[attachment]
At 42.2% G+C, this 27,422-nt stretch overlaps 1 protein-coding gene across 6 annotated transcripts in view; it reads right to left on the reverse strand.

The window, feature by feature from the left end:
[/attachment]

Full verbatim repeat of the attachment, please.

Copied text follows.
At 42.2% G+C, this 27,422-nt stretch overlaps 1 protein-coding gene across 6 annotated transcripts in view; it reads right to left on the reverse strand.

The window, feature by feature from the left end: